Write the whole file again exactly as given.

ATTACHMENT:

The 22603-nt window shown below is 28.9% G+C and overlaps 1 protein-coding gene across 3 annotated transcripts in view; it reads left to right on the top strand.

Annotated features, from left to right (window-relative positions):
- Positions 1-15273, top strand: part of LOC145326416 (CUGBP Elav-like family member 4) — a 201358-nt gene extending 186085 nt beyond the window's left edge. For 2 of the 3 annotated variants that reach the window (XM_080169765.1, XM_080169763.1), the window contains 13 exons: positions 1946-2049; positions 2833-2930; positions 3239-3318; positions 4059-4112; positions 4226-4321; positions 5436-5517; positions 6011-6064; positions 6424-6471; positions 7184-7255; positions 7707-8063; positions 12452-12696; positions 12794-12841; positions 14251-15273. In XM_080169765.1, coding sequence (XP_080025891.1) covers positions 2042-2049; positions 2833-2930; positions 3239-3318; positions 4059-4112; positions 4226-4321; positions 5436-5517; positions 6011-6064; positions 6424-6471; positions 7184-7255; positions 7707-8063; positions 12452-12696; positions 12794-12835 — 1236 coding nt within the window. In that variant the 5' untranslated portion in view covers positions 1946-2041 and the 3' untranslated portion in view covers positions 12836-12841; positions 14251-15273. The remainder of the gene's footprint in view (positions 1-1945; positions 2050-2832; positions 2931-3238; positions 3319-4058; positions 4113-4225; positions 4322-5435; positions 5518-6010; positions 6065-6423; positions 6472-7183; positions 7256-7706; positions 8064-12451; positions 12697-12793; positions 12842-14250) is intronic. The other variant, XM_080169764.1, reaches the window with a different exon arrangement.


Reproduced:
The 22603-nt window shown below is 28.9% G+C and overlaps 1 protein-coding gene across 3 annotated transcripts in view; it reads left to right on the top strand.

Annotated features, from left to right (window-relative positions):
- Positions 1-15273, top strand: part of LOC145326416 (CUGBP Elav-like family member 4) — a 201358-nt gene extending 186085 nt beyond the window's left edge. For 2 of the 3 annotated variants that reach the window (XM_080169765.1, XM_080169763.1), the window contains 13 exons: positions 1946-2049; positions 2833-2930; positions 3239-3318; positions 4059-4112; positions 4226-4321; positions 5436-5517; positions 6011-6064; positions 6424-6471; positions 7184-7255; positions 7707-8063; positions 12452-12696; positions 12794-12841; positions 14251-15273. In XM_080169765.1, coding sequence (XP_080025891.1) covers positions 2042-2049; positions 2833-2930; positions 3239-3318; positions 4059-4112; positions 4226-4321; positions 5436-5517; positions 6011-6064; positions 6424-6471; positions 7184-7255; positions 7707-8063; positions 12452-12696; positions 12794-12835 — 1236 coding nt within the window. In that variant the 5' untranslated portion in view covers positions 1946-2041 and the 3' untranslated portion in view covers positions 12836-12841; positions 14251-15273. The remainder of the gene's footprint in view (positions 1-1945; positions 2050-2832; positions 2931-3238; positions 3319-4058; positions 4113-4225; positions 4322-5435; positions 5518-6010; positions 6065-6423; positions 6472-7183; positions 7256-7706; positions 8064-12451; positions 12697-12793; positions 12842-14250) is intronic. The other variant, XM_080169764.1, reaches the window with a different exon arrangement.